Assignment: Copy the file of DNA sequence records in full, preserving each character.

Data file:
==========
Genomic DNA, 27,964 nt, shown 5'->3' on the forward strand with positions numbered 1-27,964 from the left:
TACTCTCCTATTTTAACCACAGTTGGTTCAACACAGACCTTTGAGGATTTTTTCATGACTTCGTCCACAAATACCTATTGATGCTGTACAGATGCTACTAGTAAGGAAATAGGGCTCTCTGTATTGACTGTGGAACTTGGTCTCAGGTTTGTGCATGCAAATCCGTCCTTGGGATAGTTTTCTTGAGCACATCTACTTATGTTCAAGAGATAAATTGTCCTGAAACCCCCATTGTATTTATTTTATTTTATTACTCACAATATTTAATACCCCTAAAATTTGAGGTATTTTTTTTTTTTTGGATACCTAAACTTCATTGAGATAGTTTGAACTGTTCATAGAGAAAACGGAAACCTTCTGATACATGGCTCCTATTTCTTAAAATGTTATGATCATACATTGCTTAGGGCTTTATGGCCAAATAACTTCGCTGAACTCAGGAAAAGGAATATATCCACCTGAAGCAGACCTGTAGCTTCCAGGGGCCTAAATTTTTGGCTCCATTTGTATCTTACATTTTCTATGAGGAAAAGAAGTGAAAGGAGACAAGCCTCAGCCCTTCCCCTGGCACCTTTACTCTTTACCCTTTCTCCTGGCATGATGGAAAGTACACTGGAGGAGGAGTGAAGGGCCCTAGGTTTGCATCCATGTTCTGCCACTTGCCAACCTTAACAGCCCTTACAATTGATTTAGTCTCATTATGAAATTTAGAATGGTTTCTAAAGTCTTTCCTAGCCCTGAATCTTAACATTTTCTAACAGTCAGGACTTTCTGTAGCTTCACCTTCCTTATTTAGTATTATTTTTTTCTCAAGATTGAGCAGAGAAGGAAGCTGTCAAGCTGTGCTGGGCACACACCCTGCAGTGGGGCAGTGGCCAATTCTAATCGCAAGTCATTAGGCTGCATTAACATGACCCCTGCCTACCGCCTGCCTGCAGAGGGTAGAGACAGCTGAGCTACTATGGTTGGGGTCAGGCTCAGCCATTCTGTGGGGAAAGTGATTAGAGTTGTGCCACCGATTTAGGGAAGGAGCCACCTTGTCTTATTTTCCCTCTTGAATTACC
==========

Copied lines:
Genomic DNA, 27,964 nt, shown 5'->3' on the forward strand with positions numbered 1-27,964 from the left:
TACTCTCCTATTTTAACCACAGTTGGTTCAACACAGACCTTTGAGGATTTTTTCATGACTTCGTCCACAAATACCTATTGATGCTGTACAGATGCTACTAGTAAGGAAATAGGGCTCTCTGTATTGACTGTGGAACTTGGTCTCAGGTTTGTGCATGCAAATCCGTCCTTGGGATAGTTTTCTTGAGCACATCTACTTATGTTCAAGAGATAAATTGTCCTGAAACCCCCATTGTATTTATTTTATTTTATTACTCACAATATTTAATACCCCTAAAATTTGAGGTATTTTTTTTTTTTTGGATACCTAAACTTCATTGAGATAGTTTGAACTGTTCATAGAGAAAACGGAAACCTTCTGATACATGGCTCCTATTTCTTAAAATGTTATGATCATACATTGCTTAGGGCTTTATGGCCAAATAACTTCGCTGAACTCAGGAAAAGGAATATATCCACCTGAAGCAGACCTGTAGCTTCCAGGGGCCTAAATTTTTGGCTCCATTTGTATCTTACATTTTCTATGAGGAAAAGAAGTGAAAGGAGACAAGCCTCAGCCCTTCCCCTGGCACCTTTACTCTTTACCCTTTCTCCTGGCATGATGGAAAGTACACTGGAGGAGGAGTGAAGGGCCCTAGGTTTGCATCCATGTTCTGCCACTTGCCAACCTTAACAGCCCTTACAATTGATTTAGTCTCATTATGAAATTTAGAATGGTTTCTAAAGTCTTTCCTAGCCCTGAATCTTAACATTTTCTAACAGTCAGGACTTTCTGTAGCTTCACCTTCCTTATTTAGTATTATTTTTTTCTCAAGATTGAGCAGAGAAGGAAGCTGTCAAGCTGTGCTGGGCACACACCCTGCAGTGGGGCAGTGGCCAATTCTAATCGCAAGTCATTAGGCTGCATTAACATGACCCCTGCCTACCGCCTGCCTGCAGAGGGTAGAGACAGCTGAGCTACTATGGTTGGGGTCAGGCTCAGCCATTCTGTGGGGAAAGTGATTAGAGTTGTGCCACCGATTTAGGGAAGGAGCCACCTTGTCTTATTTTCCCTCTTGAATTACC